How to fully appreciate your present office space. – SCN Encourager 12/5/2013

Become a school playground supervisor for a day.

Or if you prefer something more theatrical, sign up to be a referee at a future Wrestlemania event.

The experience is almost the same.

Amidst all of the chatter and hub-bub, you think you know what’s going on, but in reality, all of the significant action is occurring behind your back.

How did I find this out?

Yesterday my superintendent assigned several central office administrators to serve as substitute building principals while the “real deals” were at an all-day workshop.

I started my day at 7:40 am standing in the middle of a playground at one of our K-7 schools.

I took in a deep breath of crisp December air and watched about a hundred 2nd and 3rd graders at play before the start of school at 8:15 am.

Observing the youngsters innocently frolicking about with their friends — kicking soccer balls and climbing and swinging from a variety of colorful structures  — made me envious of their principal.

For about two minutes.

“Who are you?” said a voice, which came from behind me.

“I’m Mr. Page,” I smiled. “Thanks for welcoming me to your playground.”

“I didn’t,” the boy said.

“Oh yeah, you’re right,” I agreed, smiling less. “I was sent here.”

Apparently, the boy didn’t care to hear about the intricacies of central office staff assignments, because he changed the subject.

ENCinsti“I got a new hat,” he stated proudly.

“I see that!” I said. “It looks great on you. Do you know what it says?”

“It says ‘Instigate,'” he said.

“Do you know what that means?” I asked.

“You want to find out?” he said.

“No. Tomorrow’s a better day for that.”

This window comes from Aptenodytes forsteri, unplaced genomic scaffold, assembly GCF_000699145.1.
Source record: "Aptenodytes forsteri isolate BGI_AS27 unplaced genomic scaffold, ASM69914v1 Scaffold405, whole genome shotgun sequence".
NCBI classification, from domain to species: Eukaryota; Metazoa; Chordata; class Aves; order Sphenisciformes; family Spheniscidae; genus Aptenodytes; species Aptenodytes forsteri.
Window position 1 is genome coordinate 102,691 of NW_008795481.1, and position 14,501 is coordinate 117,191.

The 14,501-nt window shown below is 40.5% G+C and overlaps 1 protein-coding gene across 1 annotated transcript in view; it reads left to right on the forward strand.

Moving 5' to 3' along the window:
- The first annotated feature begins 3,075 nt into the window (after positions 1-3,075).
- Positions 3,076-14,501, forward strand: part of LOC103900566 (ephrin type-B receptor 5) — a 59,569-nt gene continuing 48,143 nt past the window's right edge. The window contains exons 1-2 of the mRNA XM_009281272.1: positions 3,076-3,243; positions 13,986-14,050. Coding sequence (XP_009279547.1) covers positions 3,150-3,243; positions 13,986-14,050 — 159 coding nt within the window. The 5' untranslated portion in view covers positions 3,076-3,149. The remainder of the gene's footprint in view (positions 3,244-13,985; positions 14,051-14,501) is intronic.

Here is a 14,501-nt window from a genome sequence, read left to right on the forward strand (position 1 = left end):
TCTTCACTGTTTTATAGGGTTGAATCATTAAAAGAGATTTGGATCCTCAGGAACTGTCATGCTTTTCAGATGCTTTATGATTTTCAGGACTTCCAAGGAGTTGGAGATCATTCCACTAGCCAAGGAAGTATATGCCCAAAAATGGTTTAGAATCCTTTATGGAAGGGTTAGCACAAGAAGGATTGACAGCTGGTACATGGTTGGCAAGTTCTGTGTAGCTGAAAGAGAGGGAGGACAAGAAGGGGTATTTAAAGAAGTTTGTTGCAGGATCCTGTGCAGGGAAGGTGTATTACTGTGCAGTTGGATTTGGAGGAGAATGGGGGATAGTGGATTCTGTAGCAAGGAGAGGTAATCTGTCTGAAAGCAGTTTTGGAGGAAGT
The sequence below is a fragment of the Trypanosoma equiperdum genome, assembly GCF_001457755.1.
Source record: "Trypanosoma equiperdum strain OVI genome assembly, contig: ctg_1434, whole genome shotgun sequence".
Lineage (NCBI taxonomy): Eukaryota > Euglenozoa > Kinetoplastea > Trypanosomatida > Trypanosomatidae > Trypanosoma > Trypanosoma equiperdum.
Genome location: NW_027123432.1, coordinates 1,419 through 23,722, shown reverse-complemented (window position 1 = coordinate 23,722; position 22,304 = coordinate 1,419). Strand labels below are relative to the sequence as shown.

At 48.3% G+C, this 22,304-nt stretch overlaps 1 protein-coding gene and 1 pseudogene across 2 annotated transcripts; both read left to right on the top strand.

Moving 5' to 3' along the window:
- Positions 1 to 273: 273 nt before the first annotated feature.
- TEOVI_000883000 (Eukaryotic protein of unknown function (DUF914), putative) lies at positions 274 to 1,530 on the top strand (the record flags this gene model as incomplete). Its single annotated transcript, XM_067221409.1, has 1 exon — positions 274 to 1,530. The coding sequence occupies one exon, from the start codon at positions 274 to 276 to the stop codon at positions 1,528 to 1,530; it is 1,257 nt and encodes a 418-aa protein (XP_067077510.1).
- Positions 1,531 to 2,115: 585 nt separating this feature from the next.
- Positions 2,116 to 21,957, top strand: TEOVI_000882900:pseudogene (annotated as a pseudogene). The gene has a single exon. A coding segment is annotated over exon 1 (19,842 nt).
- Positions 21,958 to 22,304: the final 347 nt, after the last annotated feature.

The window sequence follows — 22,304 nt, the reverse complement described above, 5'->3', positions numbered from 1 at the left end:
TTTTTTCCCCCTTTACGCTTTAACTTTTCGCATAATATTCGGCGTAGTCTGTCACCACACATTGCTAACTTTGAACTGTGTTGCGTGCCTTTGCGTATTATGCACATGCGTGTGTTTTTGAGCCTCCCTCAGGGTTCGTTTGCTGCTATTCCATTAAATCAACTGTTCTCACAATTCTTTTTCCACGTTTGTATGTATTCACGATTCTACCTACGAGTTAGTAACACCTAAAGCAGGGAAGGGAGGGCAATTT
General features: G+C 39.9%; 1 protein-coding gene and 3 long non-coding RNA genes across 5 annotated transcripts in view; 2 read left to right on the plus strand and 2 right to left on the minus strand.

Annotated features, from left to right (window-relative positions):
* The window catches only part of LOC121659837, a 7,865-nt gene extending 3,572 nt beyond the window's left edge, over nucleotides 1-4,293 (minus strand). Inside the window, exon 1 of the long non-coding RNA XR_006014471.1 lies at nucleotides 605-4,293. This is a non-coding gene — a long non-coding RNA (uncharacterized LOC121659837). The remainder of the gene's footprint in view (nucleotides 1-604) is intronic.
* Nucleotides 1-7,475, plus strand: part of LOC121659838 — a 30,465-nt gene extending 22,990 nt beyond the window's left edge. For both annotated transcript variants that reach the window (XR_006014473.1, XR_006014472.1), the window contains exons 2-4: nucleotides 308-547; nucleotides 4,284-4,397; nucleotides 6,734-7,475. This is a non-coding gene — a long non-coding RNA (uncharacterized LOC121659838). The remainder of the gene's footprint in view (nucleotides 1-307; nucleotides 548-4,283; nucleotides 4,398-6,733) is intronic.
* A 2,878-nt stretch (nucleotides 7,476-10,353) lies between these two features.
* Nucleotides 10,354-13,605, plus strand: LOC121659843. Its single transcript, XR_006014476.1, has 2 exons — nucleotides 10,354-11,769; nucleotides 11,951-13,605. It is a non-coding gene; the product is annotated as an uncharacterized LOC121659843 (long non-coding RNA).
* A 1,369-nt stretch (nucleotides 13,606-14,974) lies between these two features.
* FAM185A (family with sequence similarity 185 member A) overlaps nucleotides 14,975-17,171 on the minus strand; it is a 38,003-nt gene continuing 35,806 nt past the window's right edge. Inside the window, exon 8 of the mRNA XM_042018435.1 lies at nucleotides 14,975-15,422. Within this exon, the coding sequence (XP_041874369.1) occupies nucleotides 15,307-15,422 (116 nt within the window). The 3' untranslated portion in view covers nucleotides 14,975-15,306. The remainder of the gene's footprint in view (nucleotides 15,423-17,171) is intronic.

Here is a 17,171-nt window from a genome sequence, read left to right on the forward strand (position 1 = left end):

Luckily, the blare of nearby shouting alerted me to a pending crisis .

One of the soccer balls had been kicked over the chain link school fence into the adjoining condo complex, and was now resting on a neighbor’s yard.

A boy ran up to me and gasped, “Do something!”

Dang it. Like a befuddled wrestling referee, I was clueless about what to do.

Even my “instigate” buddy had skadaddled.

So I turned to a friendly-looking group of 3rd grade girls and asked them for their advice.

They were eager to help and gave me several possibilities to consider, but by the time I turned around, the ball was already back in the playground.


Someone had either gone over or under the fence. I had no idea.

But this was a mystery best left unsolved.

This wasn’t Alcatraz for crying out loud.

Besides, I had a bigger issue to work out.

It was nearing 8:15 and I wasn’t sure how to corral the kids into school for the start of their day.

I returned to my advisory group of 3rd grade girls for counsel.

“Is there a bell that rings to get everyone into their lines?” I inquired.

“No,” said one of the girls.”You have to blow a whistle. Did they give you a whistle?”

“No,” I said. “What do you think I should do?”

There was immediate consensus that I should start “yelling.”

Good call.

That did the trick.

And so, my day of “substitute principaling” continued until 3:30 pm… at which time I returned to my office with renewed perspective and appreciation.

Everyone at the school was wonderful, but I was still bothered a bit by not being entrusted with a whistle.

Even a dimwitted professional wrestling referee gets a whistle.

Tom Page, SCN
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